Makeup supplies amidst shiny glitter

Top view of set of assorted tools and products for makeup application placed near shiny glitter on pink background

ATLANTA (CBS46) -- Makeup artist, Alyson Hoag, calls the beauty industry “just terrible” even though she is in it. Making women look like they feel has been Hoag's passion for 30 years as a makeup artist and owner of Authentic Beauty in Sandy Springs, Georgia.

"I’m in it because I love my effect that it has on women,” said Hoag. "When a woman feels beautiful, she can conquer anything."

When it comes to what she puts on her client, Hoag has done her homework, she tells CBS46’s Tracye Hutchins, "I take every ingredient and put it through the cosmetic data base to read it for its toxicity."

But in all that data, it was what Hoag couldn't find that was so shocking.

Hoag says "I couldn't even tell you if my stuff has that ingredient in it, that's the insanity of this."

Makeup

What is it?

PFAS or Per and Polyfluoroalkyl substances -- manmade -- "forever chemicals" because they can take thousands of years to degrade.

P-FAS are so common they're used in nonstick pots and pans, cell phones, furniture, airplanes and makeup.

Graham Peaslee, a professor at Notre Dame University says "you want them to last long you want them to be high performance of course, but who's to say that it has to be done with this chemical, if I could get high performance from ones that don't have these chemicals, wouldn't it be better?”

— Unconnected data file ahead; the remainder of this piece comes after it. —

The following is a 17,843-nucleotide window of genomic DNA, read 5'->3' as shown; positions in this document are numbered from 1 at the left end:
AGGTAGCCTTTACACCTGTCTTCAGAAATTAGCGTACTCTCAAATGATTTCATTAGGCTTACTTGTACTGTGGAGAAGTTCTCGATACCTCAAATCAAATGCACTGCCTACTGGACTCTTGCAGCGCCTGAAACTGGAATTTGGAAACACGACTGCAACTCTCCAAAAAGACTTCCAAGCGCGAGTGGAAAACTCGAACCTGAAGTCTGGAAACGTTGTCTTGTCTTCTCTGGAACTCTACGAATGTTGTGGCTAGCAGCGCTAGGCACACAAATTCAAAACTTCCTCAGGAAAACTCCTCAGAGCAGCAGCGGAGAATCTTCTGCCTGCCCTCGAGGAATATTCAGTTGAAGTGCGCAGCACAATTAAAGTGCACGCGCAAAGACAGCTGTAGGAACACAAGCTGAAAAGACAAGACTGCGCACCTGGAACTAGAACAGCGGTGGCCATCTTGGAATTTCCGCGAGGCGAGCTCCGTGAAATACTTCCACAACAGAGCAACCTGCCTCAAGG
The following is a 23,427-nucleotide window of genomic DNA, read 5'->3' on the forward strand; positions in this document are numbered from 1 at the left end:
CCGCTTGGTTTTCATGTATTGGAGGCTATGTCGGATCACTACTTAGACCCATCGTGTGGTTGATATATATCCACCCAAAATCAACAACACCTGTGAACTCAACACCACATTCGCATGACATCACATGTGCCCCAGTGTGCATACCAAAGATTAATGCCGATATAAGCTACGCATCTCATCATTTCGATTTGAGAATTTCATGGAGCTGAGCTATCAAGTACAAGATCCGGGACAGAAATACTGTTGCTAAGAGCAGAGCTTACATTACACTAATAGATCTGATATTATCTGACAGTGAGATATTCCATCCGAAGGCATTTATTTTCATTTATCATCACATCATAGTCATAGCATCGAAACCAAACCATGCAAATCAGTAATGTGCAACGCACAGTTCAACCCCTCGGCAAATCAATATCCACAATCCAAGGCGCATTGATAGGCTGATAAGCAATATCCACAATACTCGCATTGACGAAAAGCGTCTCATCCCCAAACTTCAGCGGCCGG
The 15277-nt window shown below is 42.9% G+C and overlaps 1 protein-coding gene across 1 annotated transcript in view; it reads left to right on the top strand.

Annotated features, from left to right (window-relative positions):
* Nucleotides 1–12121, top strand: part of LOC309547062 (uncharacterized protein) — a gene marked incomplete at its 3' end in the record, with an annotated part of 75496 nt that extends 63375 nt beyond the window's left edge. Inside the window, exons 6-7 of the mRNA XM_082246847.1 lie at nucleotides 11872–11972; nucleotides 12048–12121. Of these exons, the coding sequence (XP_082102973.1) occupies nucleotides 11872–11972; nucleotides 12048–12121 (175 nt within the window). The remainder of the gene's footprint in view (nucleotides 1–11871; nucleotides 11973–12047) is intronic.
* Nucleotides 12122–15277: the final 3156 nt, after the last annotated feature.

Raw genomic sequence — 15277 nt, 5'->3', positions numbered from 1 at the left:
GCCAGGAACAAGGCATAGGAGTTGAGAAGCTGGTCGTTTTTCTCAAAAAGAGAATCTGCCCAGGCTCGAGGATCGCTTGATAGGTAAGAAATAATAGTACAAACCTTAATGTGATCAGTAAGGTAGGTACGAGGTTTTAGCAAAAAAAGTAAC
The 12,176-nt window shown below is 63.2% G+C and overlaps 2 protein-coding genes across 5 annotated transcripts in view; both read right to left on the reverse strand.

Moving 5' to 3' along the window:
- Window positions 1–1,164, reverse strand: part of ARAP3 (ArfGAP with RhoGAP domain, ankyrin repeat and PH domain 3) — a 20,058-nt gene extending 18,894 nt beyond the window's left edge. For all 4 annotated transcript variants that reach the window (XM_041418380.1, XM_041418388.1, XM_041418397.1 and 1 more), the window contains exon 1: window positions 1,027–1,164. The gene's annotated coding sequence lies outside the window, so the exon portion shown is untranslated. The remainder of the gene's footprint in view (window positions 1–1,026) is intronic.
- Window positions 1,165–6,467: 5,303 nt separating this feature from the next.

Peaslee recently lead a team of researchers who studied the levels of PFAS in makeup. Researchers tested more than 200 products made by 64 retail and makeup brands.

The highest levels of pfas were found in products that had the most durability and didn't smudge, like waterproof mascara, foundation and liquid lipstick.

Makeup Brands with PFAS

"In the ones that said water resistant or the ones that said long lasting, there was a very high percentage of those, 14 out of 15 or 6 out of 7 that had high levels of pfas” said Professor Peaselee.

Most of the products tested, about 88 percent, did not list the chemicals as ingredients, and that means you might not have any idea what you're putting on your skin or how long it stays in your body.

Hoag says, "we don't take into consideration, because we're so like "oh I’m pretty" what we're putting on our faces, or what we're doing terrible to ourselves to become beautiful, right” at what cost?"

Hoag would like to see legislation regulating labeling on makeup, so you can make an informed decision about what you put on your body, revealing to CBS46, "in my mind, i thought i was doing a safe makeup application and I can't be sure that it is, after the information that I learned."

Copyright 2021 WGCL-TV (Meredith Corporation). All rights reserved.

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